The Leapfrog Group, a coalition of 80 major purchasers like General Motors Corp., is promoting three key patient safety quality issues in hospitals—the use of computer order entry, high-volume centers and intensivists in critical care centers—and plans to pay more to better performers.
Some medical groups are also moving forward with quality innovations. At Buffalo Medical Group PC, a multispecialty group of 100 physicians in Buffalo, N.Y., John C. Notaro, ACP–ASIM Member, said that he and his colleagues set out to solve a growing puzzle: Even though they were prescribing more statins, more patients were being hospitalized for acute cardiac events.
Their solution was to build what Dr. Notaro called an internal “data warehouse,” an information technology infrastructure that combined health plan utilization data with the group’s own clinical information. “We found that a very large part of our statin utilization was in low-risk people,” Dr. Notaro said, “while only half of our high-risk patients were getting statins, an incredible mismatch.” The system allows the group to target cardiovascular patients, stratify them according to risk, then match interventions to their risk levels.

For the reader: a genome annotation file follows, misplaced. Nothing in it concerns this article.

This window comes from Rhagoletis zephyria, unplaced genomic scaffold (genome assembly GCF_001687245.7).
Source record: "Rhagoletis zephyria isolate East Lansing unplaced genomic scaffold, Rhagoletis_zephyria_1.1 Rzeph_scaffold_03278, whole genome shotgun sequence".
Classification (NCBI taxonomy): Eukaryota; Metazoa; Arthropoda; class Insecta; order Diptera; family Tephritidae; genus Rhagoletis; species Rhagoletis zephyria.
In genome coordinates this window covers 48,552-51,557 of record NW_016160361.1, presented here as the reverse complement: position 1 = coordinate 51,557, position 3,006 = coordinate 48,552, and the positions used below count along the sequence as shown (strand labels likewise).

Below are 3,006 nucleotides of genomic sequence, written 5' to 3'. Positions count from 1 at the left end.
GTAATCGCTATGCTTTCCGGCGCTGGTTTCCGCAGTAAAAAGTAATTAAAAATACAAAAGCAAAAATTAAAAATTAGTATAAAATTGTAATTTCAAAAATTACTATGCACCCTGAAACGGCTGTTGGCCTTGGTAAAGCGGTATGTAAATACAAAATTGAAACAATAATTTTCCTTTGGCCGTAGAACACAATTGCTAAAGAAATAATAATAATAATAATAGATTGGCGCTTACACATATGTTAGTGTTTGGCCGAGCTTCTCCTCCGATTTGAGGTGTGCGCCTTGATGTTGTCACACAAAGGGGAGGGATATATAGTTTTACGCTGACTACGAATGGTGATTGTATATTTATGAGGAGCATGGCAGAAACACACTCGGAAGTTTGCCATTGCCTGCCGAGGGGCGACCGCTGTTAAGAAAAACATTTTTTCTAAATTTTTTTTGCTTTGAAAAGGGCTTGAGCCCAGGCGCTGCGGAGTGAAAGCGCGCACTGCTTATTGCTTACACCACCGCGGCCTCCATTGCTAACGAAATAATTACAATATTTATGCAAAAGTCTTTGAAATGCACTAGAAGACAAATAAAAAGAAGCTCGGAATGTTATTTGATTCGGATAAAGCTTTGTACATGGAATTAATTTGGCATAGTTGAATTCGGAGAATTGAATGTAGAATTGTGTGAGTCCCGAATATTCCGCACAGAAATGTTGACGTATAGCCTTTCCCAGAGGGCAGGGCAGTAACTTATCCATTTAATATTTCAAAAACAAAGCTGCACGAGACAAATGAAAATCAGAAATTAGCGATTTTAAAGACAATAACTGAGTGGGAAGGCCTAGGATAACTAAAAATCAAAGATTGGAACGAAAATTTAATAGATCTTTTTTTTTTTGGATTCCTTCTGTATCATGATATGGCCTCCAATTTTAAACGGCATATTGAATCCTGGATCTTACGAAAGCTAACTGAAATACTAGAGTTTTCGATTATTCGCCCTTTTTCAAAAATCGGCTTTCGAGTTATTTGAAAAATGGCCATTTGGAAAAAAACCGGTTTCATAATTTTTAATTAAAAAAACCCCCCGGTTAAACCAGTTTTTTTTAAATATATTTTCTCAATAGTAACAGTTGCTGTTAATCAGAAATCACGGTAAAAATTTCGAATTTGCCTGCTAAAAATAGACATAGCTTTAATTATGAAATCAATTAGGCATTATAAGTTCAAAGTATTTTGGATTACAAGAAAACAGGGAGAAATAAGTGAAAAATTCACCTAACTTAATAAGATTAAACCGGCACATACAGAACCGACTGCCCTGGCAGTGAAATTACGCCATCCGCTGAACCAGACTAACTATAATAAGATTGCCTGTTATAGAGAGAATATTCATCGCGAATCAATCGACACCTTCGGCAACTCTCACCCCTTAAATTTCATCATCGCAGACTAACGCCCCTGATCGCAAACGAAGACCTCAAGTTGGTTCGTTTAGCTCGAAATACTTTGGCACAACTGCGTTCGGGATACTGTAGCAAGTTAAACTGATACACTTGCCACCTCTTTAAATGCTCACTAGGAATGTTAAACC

That “virtual lipid clinic”—with nurse coordinators tracking patients and their treatments—is already showing early results in terms of risk reduction. It also promises to show a substantial return in surpluses from referral funds maintained by one of the group’s insurers, Independent Health Association, a nonprofit HMO. The plan gives medical groups that share risk a budget for patients’ pharmacy and hospitalization costs; the groups get to keep any fund surpluses that they achieve. Dr. Notaro said that pharmacy surpluses this year as a result of the virtual clinic could reach tens of thousands of dollars.
Yet he stressed that making money was not the driving force behind creating the new data warehouse.